*The contents in this blog relates to legislation in New South Wales.
An executor of an estate performs an important role. Choosing an executor/s is a decision that should be carefully considered by the will maker when preparing their Will. Every estate is different and can present the executor/s with unexpected challenges in the course of administering a deceased estate.
Factors to consider when appointing an executor include age, health, circumstances of the executor/s and the relationship between co-executors. Executor’s duties include investigating estate assets and liabilities, calling in assets, arranging for payment of estate debts and distributing the estate in accordance with the terms of the testator’s will.
Executors have a duty of care to always act in the best interests of the beneficiaries of the estate. This duty includes maximising estate assets and administering the estate without unnecessary delay.
With limited exceptions, executors must perform their duties until the estate is completely finalised. Generally, an executor is allowed approximately 12 months to administer an estate, depending on how complex the estate may be. This period of time is often called the “Executors Year”. Depending on the nature of estate assets, the contents of the Will, whether there are minor beneficiaries or a life estate is given in the Will etc, an executor may be required to undertake their role for a substantial period of time.
Executor’s circumstances can change which mean they may experience difficulties fulfilling their obligations. Poor or declining health can be an issue that may impact the executor’s capabilities. It is a necessary part of the executor’s role that they have the capacity to understand their legal obligations and be of reasonably good health to properly undertake the required steps to administer the estate.
What happens if an executor is not fit to act?
Depending on the circumstances of the estate, and where the estate may be at in terms of the administration process, there are different options available where an executor is unfit to act.
Some of the reasons an executor may be unfit to act include:
- Lack of mental capacity required to competently administer the estate;
- Conflict of interest;
- Interference with the estate;
- Inappropriate conduct; and
- Neglecting their duties (including not taking the steps required to prove the Will or failing to act with due and prompt diligence in administering the assets);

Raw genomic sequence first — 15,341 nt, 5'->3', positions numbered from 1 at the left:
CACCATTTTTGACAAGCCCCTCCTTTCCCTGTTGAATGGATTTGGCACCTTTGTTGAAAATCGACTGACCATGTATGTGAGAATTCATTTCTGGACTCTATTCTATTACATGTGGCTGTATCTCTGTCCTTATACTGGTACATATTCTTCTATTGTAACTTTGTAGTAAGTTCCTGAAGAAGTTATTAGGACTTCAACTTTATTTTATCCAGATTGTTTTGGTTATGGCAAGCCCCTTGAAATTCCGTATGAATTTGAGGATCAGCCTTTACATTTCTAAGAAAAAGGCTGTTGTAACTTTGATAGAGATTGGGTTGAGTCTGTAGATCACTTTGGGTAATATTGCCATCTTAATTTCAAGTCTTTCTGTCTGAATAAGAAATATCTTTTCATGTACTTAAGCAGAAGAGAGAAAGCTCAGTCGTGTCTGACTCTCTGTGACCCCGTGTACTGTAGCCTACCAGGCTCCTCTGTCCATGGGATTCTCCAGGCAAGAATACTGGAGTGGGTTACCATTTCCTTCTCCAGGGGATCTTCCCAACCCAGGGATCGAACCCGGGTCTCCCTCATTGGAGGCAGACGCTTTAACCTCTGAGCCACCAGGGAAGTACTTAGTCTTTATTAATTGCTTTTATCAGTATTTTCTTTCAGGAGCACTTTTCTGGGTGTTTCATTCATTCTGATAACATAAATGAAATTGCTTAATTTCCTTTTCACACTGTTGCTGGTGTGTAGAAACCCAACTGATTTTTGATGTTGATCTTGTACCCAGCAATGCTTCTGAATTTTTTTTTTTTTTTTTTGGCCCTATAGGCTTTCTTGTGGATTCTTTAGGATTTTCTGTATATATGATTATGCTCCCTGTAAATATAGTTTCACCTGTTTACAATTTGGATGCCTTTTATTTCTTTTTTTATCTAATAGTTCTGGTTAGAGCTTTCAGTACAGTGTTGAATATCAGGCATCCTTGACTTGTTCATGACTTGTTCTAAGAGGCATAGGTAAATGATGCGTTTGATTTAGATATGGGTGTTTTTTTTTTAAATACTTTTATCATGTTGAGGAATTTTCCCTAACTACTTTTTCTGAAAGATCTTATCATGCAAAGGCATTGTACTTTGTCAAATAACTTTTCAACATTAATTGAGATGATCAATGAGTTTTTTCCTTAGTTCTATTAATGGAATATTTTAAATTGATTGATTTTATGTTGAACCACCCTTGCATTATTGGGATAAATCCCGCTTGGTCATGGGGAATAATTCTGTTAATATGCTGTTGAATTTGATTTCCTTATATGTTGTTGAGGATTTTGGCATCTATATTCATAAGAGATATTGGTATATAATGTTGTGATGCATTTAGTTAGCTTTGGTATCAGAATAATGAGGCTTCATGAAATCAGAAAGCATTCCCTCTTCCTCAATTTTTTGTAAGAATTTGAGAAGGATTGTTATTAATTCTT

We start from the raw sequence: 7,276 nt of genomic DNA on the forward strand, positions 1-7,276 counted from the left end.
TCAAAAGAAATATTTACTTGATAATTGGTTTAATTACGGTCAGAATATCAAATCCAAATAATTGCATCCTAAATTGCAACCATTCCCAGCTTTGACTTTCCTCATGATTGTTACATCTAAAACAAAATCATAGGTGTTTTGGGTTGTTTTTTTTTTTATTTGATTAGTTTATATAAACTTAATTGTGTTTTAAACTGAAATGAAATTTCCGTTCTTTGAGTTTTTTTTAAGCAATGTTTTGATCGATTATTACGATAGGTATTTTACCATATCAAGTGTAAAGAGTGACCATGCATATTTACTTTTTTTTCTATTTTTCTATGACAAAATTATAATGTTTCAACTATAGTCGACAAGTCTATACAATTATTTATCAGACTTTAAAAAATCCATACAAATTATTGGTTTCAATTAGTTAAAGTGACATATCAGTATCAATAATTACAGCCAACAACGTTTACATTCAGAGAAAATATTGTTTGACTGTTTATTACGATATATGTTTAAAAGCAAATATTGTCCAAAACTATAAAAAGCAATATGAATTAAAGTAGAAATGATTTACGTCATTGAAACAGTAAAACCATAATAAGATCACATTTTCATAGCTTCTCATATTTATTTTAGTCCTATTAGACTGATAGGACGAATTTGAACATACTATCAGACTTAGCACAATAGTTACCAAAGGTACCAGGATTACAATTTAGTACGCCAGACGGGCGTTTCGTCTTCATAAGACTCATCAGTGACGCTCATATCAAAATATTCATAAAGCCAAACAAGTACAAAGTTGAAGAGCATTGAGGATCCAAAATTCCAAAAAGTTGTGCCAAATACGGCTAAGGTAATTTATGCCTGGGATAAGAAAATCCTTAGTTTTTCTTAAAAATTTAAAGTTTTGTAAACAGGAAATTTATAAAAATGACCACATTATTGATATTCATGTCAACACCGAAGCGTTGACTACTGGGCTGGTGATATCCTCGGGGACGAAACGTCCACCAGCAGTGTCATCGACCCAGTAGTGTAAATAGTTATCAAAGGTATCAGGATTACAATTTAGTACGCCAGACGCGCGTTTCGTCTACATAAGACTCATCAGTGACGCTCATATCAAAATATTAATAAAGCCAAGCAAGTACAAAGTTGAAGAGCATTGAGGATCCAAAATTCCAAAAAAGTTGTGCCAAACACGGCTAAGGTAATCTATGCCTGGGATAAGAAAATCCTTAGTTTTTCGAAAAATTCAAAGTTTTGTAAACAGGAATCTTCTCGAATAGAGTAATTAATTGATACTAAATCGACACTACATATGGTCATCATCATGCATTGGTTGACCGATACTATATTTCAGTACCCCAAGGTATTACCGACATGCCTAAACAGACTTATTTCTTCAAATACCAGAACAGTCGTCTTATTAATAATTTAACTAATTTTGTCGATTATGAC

Before applying for the Grant of Probate
Pursuant to section 74 or 75 of the Probate and Administration Act 1898 NSW (PAA Act), the Court, if it thinks necessary or convenient, can appoint another suitable person to administer the estate. In cases where more than one executor has been appointed, one or more of the executors may submit an application to the Court to “pass over” an executor who they believe to be incapable.
Supporting documentation needs to be provided to evidence a claim that an executor is unfit. This may be medical reports as to the lack of capacity to act, or other documentation evidencing the executor has misappropriated funds and the estate intends on bringing a claim against the executor to recover estate funds.
If Probate has already been granted
In the event an executor becomes incapacitated or has misappropriated estate funds after probate has been granted to them, an application can be made to the Court to remove the executor, effectively bringing their appointment to an end. If there was only one appointed executor, a suitable alternative administrator will need to apply to the Court.
An interested party in the estate, such as a beneficiary, may make an application to the Court to pass over or remove an executor.
Avoiding issues for your estate
Our Wills and Estate team has extensive experience in the estate administration process. This experience allows us to provide our clients with advice to help mitigate future complications that may arise.
Our advices are based on our client’s individual circumstances. Wills are not “one size fits all”. While it may be appealing to prepare a will “on-line”, or to use a “will kit”, there is a substantial risk that inadequately prepared Wills can lead to a deceased estate incurring substantial legal costs dealing with easily avoided issues.
If you would like estate planning or administration assistance, please do not hesitate to contact our Wills and Estates lawyers on 13 43 63 or via our online enquiry form.